The downside to this option is that only relative changes are possible. However, this way at least gives you the option to make some optimizations. For example, you can adjust the size relations of individual shapes. Enhancing especially small shapes helps a lot with smaller displays.

Adjusting Frame and Font

Adjusting the frame strength and font size is completely unproblematic. In the SVG format, this information is also defined via CSS.

If an SVG graphic is downscaled on mobile devices, increasing the frame strength and font size may be beneficial. This way, you can prevent the frame from being too thin, or the font from being illegible.

circle {
  stroke-width: 3px;
}

text {
  font-size: 20px;
}

Via CSS, information on fill and contour color is marked up in a way that these adjustments can be made without any issues. However, these adjustments should not be a significant factor when it comes to responsive layouts.

Making Relative Statements For Attributes

As placement information can’t just be changed via CSS, it is potentially recommendable to place shapes with relative values, rather than absolute ones. Especially when it comes to distributing elements in a drawing space, this seems like the thing to do.

When changing the width or height of an SVG graphic without “viewBox” information, elements can be distributed equally on the drawing space via relative designation.

Rectangle Placed on 50 Percent Each Via “x” and “y” Attributes

In combination with the CSS function “translate()” also gives you the option to always place elements in the center. This way, you can place a shape in the center via “x” and “y,” by defining the value “50%” for each. But now, only the top left corner is centered.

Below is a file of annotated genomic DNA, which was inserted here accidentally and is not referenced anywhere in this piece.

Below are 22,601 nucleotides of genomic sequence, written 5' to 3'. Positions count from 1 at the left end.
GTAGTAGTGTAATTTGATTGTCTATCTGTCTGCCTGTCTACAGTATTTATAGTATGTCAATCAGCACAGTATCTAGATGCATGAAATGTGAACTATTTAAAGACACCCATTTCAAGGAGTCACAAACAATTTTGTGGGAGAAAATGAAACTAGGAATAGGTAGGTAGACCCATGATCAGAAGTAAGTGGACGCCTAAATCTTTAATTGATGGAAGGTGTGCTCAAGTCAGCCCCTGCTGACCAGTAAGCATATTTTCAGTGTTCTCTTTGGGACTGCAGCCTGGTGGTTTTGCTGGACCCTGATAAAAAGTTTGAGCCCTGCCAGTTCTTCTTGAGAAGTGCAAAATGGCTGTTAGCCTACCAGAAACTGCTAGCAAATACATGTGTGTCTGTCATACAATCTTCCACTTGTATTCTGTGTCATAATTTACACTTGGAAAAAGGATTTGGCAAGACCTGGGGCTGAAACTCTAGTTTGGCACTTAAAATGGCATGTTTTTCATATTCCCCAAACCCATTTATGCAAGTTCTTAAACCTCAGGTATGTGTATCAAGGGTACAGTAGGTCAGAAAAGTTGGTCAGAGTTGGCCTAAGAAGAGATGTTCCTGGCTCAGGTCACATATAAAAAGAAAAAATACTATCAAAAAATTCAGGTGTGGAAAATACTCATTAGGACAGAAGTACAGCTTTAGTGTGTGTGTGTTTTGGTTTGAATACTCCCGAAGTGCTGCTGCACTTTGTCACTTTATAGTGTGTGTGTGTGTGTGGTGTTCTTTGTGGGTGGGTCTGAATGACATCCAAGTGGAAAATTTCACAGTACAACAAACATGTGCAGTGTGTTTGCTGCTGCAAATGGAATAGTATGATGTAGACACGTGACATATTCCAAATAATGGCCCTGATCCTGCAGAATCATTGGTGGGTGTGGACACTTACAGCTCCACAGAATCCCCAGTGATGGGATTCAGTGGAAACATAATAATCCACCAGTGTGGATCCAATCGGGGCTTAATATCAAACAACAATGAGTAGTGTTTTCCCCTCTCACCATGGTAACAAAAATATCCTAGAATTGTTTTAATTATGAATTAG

<svg width="100%" height="100%" viewBoxx="0 0 300 300">
  <rect x="50%" y="50%" width="150" height="150" style="transform: translate(-75px, -75px)" />
</svg>

To center the shape itself, move the shape to the left, or right, by half its width and height using “translate().” Like that, a shape is always centered, even with relative designations.

Relative Placement Via Additional “translate()”

Conclusion

Although the options for the SVG format are not as extensive as the ones for HTML, SVG elements can still be designed responsively. Here and there, some tricks may be needed. But overall, there’s a lot that can be done.

Denis Potschien

Denis works as a freelance web designer since 2005.

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3 Comments on "Responsive SVG: What’s Possible, and What Isn’t?"

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Phil Rae
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If art direction is an issue with scaling SVGs, a much simpler method would be to use the tag and load an alternative SVG image for different screen sizes. Saves having to dive into editing SVG code or using CSS transforms, and allows you to create the scaled versions of your SVGs within your art package (Illustrator/Sketch/etc).

Not saying this method is better, just an alternative.

Anthony Richter
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Thanks for the alternative, Phil. Are you designing for the use of web through WordPress?

Phil Rae
Guest

Sorry, not really sure what you mean. I have built WordPress sites in the past, but work mostly on statically generates sites these days.